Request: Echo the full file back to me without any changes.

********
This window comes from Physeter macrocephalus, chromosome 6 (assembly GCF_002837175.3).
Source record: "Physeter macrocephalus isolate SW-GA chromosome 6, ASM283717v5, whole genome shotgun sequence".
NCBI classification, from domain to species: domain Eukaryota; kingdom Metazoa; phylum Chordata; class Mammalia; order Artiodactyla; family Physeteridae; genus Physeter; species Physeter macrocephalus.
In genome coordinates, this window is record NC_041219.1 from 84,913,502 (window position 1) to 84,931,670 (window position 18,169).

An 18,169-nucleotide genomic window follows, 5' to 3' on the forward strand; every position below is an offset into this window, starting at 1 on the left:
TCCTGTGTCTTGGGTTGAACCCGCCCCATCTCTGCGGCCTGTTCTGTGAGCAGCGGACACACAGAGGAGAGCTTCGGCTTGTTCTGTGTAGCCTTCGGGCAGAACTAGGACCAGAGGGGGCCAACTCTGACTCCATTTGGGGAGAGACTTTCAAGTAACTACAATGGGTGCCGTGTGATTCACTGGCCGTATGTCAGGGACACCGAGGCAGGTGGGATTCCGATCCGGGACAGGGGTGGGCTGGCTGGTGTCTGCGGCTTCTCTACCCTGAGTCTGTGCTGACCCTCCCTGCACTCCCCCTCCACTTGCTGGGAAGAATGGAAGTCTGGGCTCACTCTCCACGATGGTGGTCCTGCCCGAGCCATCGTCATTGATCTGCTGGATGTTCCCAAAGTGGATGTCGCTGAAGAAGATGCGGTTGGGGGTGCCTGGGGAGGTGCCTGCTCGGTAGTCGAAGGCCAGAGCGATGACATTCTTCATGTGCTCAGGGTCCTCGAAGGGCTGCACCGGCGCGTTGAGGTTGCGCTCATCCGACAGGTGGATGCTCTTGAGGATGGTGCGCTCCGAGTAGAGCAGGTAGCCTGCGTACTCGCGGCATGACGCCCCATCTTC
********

This window comes from Physeter macrocephalus, chromosome 6 (assembly GCF_002837175.3).
Source record: "Physeter macrocephalus isolate SW-GA chromosome 6, ASM283717v5, whole genome shotgun sequence".
NCBI classification, from domain to species: domain Eukaryota; kingdom Metazoa; phylum Chordata; class Mammalia; order Artiodactyla; family Physeteridae; genus Physeter; species Physeter macrocephalus.
In genome coordinates, this window is record NC_041219.1 from 84,913,502 (window position 1) to 84,931,670 (window position 18,169).

An 18,169-nucleotide genomic window follows, 5' to 3' on the forward strand; every position below is an offset into this window, starting at 1 on the left:
TCCTGTGTCTTGGGTTGAACCCGCCCCATCTCTGCGGCCTGTTCTGTGAGCAGCGGACACACAGAGGAGAGCTTCGGCTTGTTCTGTGTAGCCTTCGGGCAGAACTAGGACCAGAGGGGGCCAACTCTGACTCCATTTGGGGAGAGACTTTCAAGTAACTACAATGGGTGCCGTGTGATTCACTGGCCGTATGTCAGGGACACCGAGGCAGGTGGGATTCCGATCCGGGACAGGGGTGGGCTGGCTGGTGTCTGCGGCTTCTCTACCCTGAGTCTGTGCTGACCCTCCCTGCACTCCCCCTCCACTTGCTGGGAAGAATGGAAGTCTGGGCTCACTCTCCACGATGGTGGTCCTGCCCGAGCCATCGTCATTGATCTGCTGGATGTTCCCAAAGTGGATGTCGCTGAAGAAGATGCGGTTGGGGGTGCCTGGGGAGGTGCCTGCTCGGTAGTCGAAGGCCAGAGCGATGACATTCTTCATGTGCTCAGGGTCCTCGAAGGGCTGCACCGGCGCGTTGAGGTTGCGCTCATCCGACAGGTGGATGCTCTTGAGGATGGTGCGCTCCGAGTAGAGCAGGTAGCCTGCGTACTCGCGGCATGACGCCCCATCTTC